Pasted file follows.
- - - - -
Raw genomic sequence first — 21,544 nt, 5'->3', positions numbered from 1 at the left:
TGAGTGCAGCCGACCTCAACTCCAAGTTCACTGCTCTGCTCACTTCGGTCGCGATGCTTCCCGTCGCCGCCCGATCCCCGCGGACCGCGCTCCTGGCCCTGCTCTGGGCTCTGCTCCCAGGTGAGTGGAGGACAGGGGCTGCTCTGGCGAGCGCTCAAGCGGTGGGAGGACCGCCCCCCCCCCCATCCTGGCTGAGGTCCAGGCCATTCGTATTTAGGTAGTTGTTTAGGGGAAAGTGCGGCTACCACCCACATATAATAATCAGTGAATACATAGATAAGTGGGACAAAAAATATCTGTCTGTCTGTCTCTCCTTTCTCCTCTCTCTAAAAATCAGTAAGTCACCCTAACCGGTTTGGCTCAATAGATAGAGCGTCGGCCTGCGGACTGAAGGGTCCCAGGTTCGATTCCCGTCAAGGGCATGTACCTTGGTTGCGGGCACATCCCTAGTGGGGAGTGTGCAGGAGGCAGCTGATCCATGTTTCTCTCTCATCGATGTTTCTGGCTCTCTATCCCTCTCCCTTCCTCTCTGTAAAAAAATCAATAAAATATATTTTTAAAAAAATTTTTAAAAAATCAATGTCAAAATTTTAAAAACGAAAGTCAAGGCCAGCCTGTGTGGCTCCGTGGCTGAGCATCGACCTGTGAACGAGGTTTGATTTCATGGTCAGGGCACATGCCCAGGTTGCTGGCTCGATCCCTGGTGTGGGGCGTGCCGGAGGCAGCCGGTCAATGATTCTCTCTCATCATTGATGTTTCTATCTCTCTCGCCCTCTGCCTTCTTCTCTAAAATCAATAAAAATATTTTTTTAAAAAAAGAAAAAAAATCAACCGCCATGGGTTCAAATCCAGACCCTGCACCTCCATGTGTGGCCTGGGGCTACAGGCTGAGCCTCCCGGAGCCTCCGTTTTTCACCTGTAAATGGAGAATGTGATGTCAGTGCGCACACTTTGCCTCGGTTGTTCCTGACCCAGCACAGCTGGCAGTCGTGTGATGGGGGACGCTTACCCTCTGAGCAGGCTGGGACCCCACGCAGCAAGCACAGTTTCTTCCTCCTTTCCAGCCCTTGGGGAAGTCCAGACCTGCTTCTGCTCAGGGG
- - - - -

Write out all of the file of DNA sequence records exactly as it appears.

Raw genomic sequence first — 21,544 nt, 5'->3', positions numbered from 1 at the left:
TGAGTGCAGCCGACCTCAACTCCAAGTTCACTGCTCTGCTCACTTCGGTCGCGATGCTTCCCGTCGCCGCCCGATCCCCGCGGACCGCGCTCCTGGCCCTGCTCTGGGCTCTGCTCCCAGGTGAGTGGAGGACAGGGGCTGCTCTGGCGAGCGCTCAAGCGGTGGGAGGACCGCCCCCCCCCCCATCCTGGCTGAGGTCCAGGCCATTCGTATTTAGGTAGTTGTTTAGGGGAAAGTGCGGCTACCACCCACATATAATAATCAGTGAATACATAGATAAGTGGGACAAAAAATATCTGTCTGTCTGTCTCTCCTTTCTCCTCTCTCTAAAAATCAGTAAGTCACCCTAACCGGTTTGGCTCAATAGATAGAGCGTCGGCCTGCGGACTGAAGGGTCCCAGGTTCGATTCCCGTCAAGGGCATGTACCTTGGTTGCGGGCACATCCCTAGTGGGGAGTGTGCAGGAGGCAGCTGATCCATGTTTCTCTCTCATCGATGTTTCTGGCTCTCTATCCCTCTCCCTTCCTCTCTGTAAAAAAATCAATAAAATATATTTTTAAAAAAATTTTTAAAAAATCAATGTCAAAATTTTAAAAACGAAAGTCAAGGCCAGCCTGTGTGGCTCCGTGGCTGAGCATCGACCTGTGAACGAGGTTTGATTTCATGGTCAGGGCACATGCCCAGGTTGCTGGCTCGATCCCTGGTGTGGGGCGTGCCGGAGGCAGCCGGTCAATGATTCTCTCTCATCATTGATGTTTCTATCTCTCTCGCCCTCTGCCTTCTTCTCTAAAATCAATAAAAATATTTTTTTAAAAAAAGAAAAAAAATCAACCGCCATGGGTTCAAATCCAGACCCTGCACCTCCATGTGTGGCCTGGGGCTACAGGCTGAGCCTCCCGGAGCCTCCGTTTTTCACCTGTAAATGGAGAATGTGATGTCAGTGCGCACACTTTGCCTCGGTTGTTCCTGACCCAGCACAGCTGGCAGTCGTGTGATGGGGGACGCTTACCCTCTGAGCAGGCTGGGACCCCACGCAGCAAGCACAGTTTCTTCCTCCTTTCCAGCCCTTGGGGAAGTCCAGACCTGCTTCTGCTCAGGGG